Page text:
Based on the analysis of a final number of 109 unique blogs, more than half of blogs with .com and .org website extensions` originated from industries and blogs with .gov extension were mostly from the government. Technology companies and industries are increasingly dominating the healthcare market as reflected in their emerging role in health technology device development and communication via internet forums [14]. These trends peaked sharply following the enactment of the HITECH Act in 2009, as this engendered increased use of electronic health records, creating growing competition in the health technology market. However, our results show that higher institutions and government are lagging behind either in developing healthcare solutions or in their use of blogs as a medium of disseminating them. This is exemplified by findings that only 5% of government blogs with .gov extensions, and 1% of academic blogs with .edu extensions were identified in our study. The dearth of health technology blogs in academia may be attributed to the huge demand in technical, legal requirements and financial resources needed for commercialization of health technology products, which can be readily generated by for-profit organizations.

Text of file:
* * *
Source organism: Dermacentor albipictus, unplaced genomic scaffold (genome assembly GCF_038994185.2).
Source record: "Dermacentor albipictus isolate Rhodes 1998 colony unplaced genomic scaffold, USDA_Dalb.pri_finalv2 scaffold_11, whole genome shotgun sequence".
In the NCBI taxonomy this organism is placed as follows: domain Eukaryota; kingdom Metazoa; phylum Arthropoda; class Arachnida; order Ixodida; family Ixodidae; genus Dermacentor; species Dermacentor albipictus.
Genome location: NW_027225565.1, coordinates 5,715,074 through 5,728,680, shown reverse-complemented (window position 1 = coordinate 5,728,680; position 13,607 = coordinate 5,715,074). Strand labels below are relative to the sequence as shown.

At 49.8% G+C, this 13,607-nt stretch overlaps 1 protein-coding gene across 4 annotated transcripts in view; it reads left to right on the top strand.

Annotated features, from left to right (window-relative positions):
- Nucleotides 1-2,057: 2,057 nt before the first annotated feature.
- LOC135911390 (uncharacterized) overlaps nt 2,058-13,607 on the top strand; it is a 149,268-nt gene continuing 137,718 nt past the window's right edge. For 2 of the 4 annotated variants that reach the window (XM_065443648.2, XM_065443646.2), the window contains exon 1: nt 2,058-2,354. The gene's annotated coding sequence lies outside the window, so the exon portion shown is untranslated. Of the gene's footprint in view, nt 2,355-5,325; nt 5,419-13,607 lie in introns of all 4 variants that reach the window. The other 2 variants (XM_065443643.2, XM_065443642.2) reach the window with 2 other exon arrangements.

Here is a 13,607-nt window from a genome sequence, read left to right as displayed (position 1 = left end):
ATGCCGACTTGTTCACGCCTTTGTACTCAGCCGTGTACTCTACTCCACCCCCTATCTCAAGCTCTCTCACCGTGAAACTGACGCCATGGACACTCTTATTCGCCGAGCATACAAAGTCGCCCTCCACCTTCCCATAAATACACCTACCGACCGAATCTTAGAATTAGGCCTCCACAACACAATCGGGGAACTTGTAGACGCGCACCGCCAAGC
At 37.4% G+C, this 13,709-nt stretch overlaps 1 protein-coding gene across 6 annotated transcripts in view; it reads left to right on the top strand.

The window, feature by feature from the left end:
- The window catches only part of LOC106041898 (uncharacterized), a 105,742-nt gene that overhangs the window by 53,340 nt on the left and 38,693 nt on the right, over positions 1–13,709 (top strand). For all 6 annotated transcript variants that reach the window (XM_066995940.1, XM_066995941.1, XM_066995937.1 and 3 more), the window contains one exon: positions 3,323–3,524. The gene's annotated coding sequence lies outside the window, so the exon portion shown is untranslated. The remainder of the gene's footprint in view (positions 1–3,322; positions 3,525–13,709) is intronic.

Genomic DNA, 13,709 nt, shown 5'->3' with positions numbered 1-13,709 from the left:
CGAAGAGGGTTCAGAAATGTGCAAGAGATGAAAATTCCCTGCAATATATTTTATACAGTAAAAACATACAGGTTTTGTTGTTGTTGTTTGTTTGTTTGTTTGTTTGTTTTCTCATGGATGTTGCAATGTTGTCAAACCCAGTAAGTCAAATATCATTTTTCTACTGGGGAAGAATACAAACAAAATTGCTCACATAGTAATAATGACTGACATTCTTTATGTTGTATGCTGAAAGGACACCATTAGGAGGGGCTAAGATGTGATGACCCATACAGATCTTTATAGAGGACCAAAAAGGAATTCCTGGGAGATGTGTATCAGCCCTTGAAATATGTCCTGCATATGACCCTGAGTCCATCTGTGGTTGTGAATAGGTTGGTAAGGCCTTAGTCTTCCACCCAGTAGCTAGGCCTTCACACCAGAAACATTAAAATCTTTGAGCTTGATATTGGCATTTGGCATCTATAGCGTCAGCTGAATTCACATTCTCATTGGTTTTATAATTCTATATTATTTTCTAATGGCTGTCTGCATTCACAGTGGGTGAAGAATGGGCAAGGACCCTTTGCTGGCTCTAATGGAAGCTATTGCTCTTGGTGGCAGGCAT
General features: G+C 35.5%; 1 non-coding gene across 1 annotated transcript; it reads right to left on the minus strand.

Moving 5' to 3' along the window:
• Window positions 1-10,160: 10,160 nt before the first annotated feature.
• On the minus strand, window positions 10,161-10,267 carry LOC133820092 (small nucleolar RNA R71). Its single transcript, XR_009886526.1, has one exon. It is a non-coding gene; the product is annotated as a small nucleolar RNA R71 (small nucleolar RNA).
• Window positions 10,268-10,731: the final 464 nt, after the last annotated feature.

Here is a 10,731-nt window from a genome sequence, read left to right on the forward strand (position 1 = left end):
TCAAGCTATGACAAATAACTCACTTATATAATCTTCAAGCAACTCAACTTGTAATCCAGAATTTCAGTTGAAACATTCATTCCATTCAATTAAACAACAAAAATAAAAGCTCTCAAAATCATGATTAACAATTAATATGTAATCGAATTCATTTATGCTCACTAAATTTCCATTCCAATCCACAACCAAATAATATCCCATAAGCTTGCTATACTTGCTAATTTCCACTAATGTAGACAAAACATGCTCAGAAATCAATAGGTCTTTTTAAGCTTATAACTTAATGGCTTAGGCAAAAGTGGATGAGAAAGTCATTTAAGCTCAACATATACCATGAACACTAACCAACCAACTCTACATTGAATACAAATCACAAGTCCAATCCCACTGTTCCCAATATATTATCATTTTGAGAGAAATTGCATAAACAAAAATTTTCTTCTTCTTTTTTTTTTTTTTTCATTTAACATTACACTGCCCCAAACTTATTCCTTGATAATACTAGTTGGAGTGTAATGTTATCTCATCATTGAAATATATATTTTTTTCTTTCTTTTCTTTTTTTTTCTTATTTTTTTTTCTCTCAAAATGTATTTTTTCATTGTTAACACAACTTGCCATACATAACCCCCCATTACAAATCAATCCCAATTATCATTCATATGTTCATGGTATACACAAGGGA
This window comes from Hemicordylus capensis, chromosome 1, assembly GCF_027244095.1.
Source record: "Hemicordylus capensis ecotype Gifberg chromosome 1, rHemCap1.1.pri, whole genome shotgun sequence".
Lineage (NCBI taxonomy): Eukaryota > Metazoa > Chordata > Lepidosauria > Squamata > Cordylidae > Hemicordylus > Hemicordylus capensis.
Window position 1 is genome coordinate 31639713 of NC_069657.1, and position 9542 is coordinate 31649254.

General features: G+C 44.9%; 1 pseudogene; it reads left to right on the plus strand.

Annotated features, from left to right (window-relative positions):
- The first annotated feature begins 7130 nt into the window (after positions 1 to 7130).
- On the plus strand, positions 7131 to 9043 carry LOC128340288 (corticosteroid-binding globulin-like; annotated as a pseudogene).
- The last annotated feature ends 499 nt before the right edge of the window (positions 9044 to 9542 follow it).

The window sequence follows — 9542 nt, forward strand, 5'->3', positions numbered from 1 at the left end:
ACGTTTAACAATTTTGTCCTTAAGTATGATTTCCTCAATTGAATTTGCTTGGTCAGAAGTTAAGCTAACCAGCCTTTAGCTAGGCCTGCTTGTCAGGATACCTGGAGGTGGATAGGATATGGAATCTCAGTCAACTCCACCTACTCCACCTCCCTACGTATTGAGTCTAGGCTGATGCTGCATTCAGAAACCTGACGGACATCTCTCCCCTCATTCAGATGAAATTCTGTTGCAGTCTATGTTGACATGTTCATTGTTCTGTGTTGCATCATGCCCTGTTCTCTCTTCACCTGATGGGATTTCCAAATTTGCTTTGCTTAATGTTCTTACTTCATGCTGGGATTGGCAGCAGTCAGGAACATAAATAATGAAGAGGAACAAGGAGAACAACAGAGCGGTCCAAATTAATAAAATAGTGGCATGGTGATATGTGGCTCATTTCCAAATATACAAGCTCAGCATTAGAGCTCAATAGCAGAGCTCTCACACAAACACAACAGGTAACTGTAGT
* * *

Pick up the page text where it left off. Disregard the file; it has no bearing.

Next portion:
More than half of the blogs allowed for subscription1, but less than one-third of the blogs specified that they were open to article contributions from public sources. Significant differences were also observed by subscription among the various website extensions. One hundred percent of blogs having .gov extension allowed for subscription, compared to 67% with .org extension and 72% with .com extension. Building blog subscription is a key way to enhance blog traffic and increase the scope of target audience [15]. The downsides for blogs which do not allow for subscription is that first-time visitors to such sites may be lost due to lack of follow-up strategies, even though their interest may be initially kindled. Our findings indicate a higher preference for subscription among blogs with .gov extensions compared to .com or .org. Conversely, our results reflect that the preference for public contribution of articles to blogs is not as common. Results showed that 40% of blogs with .gov extensions had contributor requests compared to blogs with .com and .org extensions. While public article contribution is seen as a way to gain traction by some blogs, it has been linked to a negative credibility risk among others, especially if the authors do not demonstrate sufficient expertise in the field [16,17].